Loading Events
This event has passed.

Social license to operate is a high-ranking priority for mining operators. To reduce project delay or disapproval risks, a collaborative planning framework is proposed to increase visibility of social and environmental challenges, to improve communications, and to facilitate collaboration between multi-discipline stakeholders.


Course description

Over the last decade, there have been increasing demands for local communities to have direct involvement in decision-making, in co-development initiatives, and overall for improved environmental performance throughout the life of mining developments. As a result, pressure from external stakeholders is changing the space of environmental assessment and engagement processes, regulatory requirements, and management standards.

In fact, mining proponents have been failing to gain approvals, or experiencing extended permitting delays and significant rework due to dis-satisfied external stakeholders. When compared to baseline projections of budget and schedule, the result has meant high project failure rates – on the order of 70% within this sector.

To avoid such failures, industry must:

  • Ensure that project teams are well aware of the broader environment and social performance expectations for future developments.
  • Introduce system-based opportunity evaluations, integrated risk avoidance measures, and life-cycle perspectives to reduce potential social and environmental impacts overall.

Unfortunately, standard project management programs tend only to refer to these processes at a high level. To become effective at the integration of sustainability aspects into projects, both in-sector knowledge, and more in-depth discussion and training are necessary.

Course contents

Exercises will include:

  • Staged and directed brainstorming around project components, risks and requirements, to help identify scope of a project, as well as increase recognition of knowledge & experience of a “team”
  • Affinity mapping of mining development components and identifying interrelated functions, to understand complexity of the system
  • Flow mapping of the mining value chain
  • Brainstorming identification & dialogue regarding project stakeholders and their primary concerns, as well as “wastes” within the system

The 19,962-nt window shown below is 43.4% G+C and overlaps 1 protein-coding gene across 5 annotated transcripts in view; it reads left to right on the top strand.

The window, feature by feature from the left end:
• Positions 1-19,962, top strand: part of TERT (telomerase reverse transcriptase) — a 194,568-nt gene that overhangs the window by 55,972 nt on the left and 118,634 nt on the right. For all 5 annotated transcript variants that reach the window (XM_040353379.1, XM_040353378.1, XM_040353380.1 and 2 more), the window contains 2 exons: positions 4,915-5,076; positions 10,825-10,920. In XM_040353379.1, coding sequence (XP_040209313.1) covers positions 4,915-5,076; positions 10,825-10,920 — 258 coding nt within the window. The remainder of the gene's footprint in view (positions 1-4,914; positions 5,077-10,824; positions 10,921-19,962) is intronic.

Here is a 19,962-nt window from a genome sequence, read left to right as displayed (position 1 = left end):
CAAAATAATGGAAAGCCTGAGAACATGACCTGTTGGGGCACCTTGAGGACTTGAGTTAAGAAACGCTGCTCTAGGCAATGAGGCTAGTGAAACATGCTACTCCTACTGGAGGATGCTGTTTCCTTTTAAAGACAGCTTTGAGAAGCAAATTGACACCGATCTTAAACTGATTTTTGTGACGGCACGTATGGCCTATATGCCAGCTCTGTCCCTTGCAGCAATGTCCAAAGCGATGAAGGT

• Optimization exercise to practice how we might prioritize work and discover alternative solutions for better environmental performance and social acceptance
  • Small group exercises to analyse example project components, to help participants understand how to identify the necessary information required for design, as well as which stakeholders to engage, to identify appropriate options to assess for said component
  • Several opportunities for dialogue during and after each exercise

Type of training

This online course is a combination of e-learning and group work.

The course will be taught live – virtually, in a group setting, with a large proportion of time dedicated to applied and interactive exercises. Hands-on learning is the best strategy for everyone to fully comprehend lessons, and as such more than half of the class duration will involve active, applied work within the class.

Problem relevancy and solution guidance will be introduced in short 20-30 min lectures. Lecture periods will be interspersed with interactive polling and instructor-led, independent reflection, 1-1 and roundtable dialogues, group sharing / reviews, and virtual brainstorm and mapping exercises.

Objectives and outcome

This workshop offers registrants an opportunity to learn about collaborative risk identification, alignment processes and prioritization, and integrated project planning through hands-on application of the approaches throughout the training.

After taking this course, participants will:

  • Understand project requirement types and prioritizing performance objectives, as well as the high-level risks associated with long-term and integrated project development lifecycles
  • Understand the relevance of affinity and value stream mapping for project planning
  • Understand how to discover systems-based risks and improvement opportunities
  • Have an applicable strategy to identify relevant project stakeholders, including those who might introduce less obvious requirements of their own
  • Have a basis for better communication to create and/or improve alignment on the actual and entire scope of the project, including the multiple project objectives of all involved stakeholders




Participants would require their own laptop and a stable high-speed internet connection to take part in this course.

Target Group

This course is best suited for Project Managers, Engineers & Assessment Professionals who:

  • have 5 or more years of experience in mining,
  • want to avoid re-work &/or change requests stemming from external stakeholders,
  • desire a better means to communicate and manage the complexities and system-based risks associated with mining developments